Cyber 2012: Crossing the Threshold
The evolution of the cyber domain is as fascinating as it is concerning. It is a perfect example of the complexity we constuct in our modern world that provides significant asymmetries in favor of those who choose to attack the system. In 2012, we witnessed the continued evolution of collection and attack capabilities to unprecedented levels. I thought it would be worthwhile to review some highlights from the past year that in my mind only bolster the case for strengthening community resilience before high consequence events occur.
The most notable cyber event of 2012 in my opinion was not a particular cyber act but rather an admission. Through this particular New York Times article by David Sanger, US officials confirmed the existence of a long-standing offensive cyber operation designed to degrade Iran’s nuclear enrichment program. Operation Olympic Games was responsible for the design and development of Stuxnet, malware specifically designed to target computer systems within Iran’s enrichment facilities. Based on available reporting, it appears Stuxnet worked as designed after being delivered to the target network that was isolated from the Internet. The United States apparently went through great lengths to map the targeted network and then to design and test malware tailored to the particular control systems present on the network.
With his decision, Obama realized he was establishing precedent in a new era of warfare. One that in some respects bears resemblance to the nuclear era. Within the cyber domain, there are a number of entities exercising mature offensive capabilities. At the same time, no one is in a position to credibly defend their networks against advanced adversaries. The lack of credible defense leads us to discuss active defense: the use of offensive action to defend against an identified threat. This begins to sound like mutually assured destruction from years past. Unfortunately the situation is complicated further by the lack of ability to attribute cyber attacks to their perpetrators. We stand vulnerable to counterpunches by others and won’t necessarily know where they’ve ultimately come from.
For some time now, attacks against our infrastructure have been a concern but not one that has garnered as much attention as it deserves in my opinion. In 2012, the tenor of the messaging seemed to change. This may have simply been a reflection of the desire to get new cybersecurity legislation passed. Yet whatever the motivation, it was very interesting to see senior government officials at the 2012 Aspen Security Forum speaking openly about the nature of the threat. In his hour long interview at the event, NSA Director General Alexander made specific reference to nation-state and non-state actors actively attempting to attack our critical infrastructure in ways that, if successful, could bring down key services for “weeks or months.” To hear his specific statement, listen to the following video starting at 13:00.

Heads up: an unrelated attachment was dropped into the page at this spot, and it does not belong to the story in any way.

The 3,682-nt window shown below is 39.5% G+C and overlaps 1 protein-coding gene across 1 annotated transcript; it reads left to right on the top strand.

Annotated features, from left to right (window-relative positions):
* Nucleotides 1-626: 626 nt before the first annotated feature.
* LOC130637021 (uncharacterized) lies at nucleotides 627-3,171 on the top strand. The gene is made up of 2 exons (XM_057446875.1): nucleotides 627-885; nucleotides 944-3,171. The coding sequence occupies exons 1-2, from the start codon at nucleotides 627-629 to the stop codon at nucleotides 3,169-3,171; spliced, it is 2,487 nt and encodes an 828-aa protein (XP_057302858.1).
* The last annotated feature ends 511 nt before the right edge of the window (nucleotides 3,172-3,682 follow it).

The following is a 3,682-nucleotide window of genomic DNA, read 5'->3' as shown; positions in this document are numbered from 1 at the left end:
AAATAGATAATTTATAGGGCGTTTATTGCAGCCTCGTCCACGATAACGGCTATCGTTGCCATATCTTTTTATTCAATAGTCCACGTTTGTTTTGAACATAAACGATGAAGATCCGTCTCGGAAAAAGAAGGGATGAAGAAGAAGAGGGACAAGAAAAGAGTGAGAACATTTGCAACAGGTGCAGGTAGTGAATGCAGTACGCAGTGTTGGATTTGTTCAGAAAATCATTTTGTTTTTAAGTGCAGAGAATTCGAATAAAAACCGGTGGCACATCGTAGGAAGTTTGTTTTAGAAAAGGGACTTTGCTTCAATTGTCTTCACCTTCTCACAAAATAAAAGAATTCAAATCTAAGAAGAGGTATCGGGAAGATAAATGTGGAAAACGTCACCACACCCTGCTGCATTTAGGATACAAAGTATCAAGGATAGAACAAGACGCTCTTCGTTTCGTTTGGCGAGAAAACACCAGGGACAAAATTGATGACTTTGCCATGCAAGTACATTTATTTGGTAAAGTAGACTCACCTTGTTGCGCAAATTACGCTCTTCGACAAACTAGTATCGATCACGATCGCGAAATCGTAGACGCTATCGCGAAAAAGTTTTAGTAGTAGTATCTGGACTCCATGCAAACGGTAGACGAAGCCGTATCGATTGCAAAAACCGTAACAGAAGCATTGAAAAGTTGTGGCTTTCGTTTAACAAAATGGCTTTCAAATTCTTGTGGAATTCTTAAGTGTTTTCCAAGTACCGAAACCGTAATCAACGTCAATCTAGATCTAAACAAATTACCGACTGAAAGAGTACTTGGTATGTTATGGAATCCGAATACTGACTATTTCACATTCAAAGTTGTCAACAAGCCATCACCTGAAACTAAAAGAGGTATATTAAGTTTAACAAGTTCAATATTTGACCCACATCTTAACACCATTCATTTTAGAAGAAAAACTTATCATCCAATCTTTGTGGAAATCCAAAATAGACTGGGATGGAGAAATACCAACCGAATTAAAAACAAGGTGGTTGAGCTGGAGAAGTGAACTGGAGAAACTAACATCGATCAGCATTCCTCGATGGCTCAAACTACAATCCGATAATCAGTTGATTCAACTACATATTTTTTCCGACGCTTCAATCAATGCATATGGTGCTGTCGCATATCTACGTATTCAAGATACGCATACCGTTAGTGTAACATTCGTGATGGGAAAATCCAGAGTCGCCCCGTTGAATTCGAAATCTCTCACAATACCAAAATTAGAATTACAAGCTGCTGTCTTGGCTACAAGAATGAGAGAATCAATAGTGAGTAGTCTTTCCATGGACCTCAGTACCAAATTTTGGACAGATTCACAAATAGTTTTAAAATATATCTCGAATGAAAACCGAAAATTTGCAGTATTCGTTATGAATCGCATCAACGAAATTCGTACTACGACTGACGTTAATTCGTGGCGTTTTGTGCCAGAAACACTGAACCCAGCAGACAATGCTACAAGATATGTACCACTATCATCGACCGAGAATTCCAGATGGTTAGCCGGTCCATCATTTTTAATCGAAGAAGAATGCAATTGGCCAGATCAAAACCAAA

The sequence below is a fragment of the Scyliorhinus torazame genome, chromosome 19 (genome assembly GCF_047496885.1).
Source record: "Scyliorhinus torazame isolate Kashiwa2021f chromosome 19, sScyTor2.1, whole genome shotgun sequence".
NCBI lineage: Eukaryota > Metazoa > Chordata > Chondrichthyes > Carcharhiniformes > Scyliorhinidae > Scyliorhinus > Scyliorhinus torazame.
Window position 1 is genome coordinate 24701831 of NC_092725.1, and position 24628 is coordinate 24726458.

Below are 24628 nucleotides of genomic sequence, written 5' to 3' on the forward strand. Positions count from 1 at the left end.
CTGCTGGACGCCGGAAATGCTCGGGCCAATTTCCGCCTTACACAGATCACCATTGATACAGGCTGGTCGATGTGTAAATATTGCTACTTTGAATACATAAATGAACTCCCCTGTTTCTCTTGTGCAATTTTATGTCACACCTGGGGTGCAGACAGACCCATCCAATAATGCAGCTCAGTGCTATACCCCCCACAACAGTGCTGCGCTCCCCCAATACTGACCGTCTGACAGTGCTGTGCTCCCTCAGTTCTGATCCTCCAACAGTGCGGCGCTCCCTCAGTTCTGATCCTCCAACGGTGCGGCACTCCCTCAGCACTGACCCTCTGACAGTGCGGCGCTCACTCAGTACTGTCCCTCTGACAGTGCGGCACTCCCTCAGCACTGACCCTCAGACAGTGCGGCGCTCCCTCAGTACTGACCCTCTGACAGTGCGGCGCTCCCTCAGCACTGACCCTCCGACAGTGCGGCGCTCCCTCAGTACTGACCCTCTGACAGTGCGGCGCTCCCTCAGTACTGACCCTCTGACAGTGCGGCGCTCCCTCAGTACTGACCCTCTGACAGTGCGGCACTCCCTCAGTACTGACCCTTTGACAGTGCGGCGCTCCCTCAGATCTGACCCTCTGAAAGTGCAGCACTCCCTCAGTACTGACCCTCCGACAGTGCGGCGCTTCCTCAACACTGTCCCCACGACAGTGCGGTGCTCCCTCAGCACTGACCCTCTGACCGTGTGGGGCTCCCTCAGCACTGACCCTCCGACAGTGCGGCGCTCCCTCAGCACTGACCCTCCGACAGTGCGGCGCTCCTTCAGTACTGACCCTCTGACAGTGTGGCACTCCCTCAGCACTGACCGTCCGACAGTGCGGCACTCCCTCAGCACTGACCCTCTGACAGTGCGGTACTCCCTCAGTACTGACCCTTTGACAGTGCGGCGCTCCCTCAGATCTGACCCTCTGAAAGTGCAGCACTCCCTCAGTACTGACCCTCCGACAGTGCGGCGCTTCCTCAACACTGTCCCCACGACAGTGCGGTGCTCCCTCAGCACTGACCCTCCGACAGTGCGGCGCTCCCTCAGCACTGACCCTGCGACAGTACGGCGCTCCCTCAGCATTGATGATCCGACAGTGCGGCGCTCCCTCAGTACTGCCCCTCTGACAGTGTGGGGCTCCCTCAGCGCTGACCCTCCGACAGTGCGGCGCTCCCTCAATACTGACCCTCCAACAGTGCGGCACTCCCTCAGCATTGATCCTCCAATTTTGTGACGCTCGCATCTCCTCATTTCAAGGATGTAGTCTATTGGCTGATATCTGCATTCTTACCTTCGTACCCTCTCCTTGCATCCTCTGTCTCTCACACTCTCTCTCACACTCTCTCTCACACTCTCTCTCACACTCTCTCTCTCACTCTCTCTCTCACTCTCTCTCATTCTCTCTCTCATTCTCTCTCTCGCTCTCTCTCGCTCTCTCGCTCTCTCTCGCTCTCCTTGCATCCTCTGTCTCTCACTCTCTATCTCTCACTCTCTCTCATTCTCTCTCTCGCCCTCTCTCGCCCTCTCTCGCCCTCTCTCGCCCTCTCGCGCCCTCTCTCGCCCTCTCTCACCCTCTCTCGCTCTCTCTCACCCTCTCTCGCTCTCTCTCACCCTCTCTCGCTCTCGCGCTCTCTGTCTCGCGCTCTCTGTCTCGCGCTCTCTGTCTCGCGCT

Alexander emphasizes the obvious in his remarks. Offensive actions of the nature we are employing today, such as those taken against SCADA systems, will at some point be directed back at the US. Cyberweapons that the US releases into the wild will be studied by others. Those lessons learned can then be leveraged in new cyberweapons developed by adversaries. If public reports are correct, Iran took little time to respond with attacks such as the Saudi Aramco computer sabotage incident. More will undoubtedly follow.
Given this threat context, it was encouraging to see new signs in 2012 of a growing acceptance of the following reality: the Internet’s complexity is beyond comprehension, thereby establishing a persistent asymmetry that can only be dealt with by redesigning the fundamentals of the network. Clearly this is an activity that will take time but at least movement is underway at DARPA to reconsider foundational design principles.
In the meantime, we are left to manage downside risk in a system we will never fully understand. The construction of additional complexity continues with the march toward the Internet of Things. As an example, consider Matternet, a bold vision for leveraging advances in unmanned aerial vehicles to dramatically transform the world’s transportation network with autonomous delivery of small payloads. In areas of the world where transportation networks remain woefully inadequate, such a network could have dramatic impact. From a security perspective, it undoubtedly introduces new challenges and concerns. I look forward to seeing how these tradeoffs are managed, assuming they are given the recognition they deserve.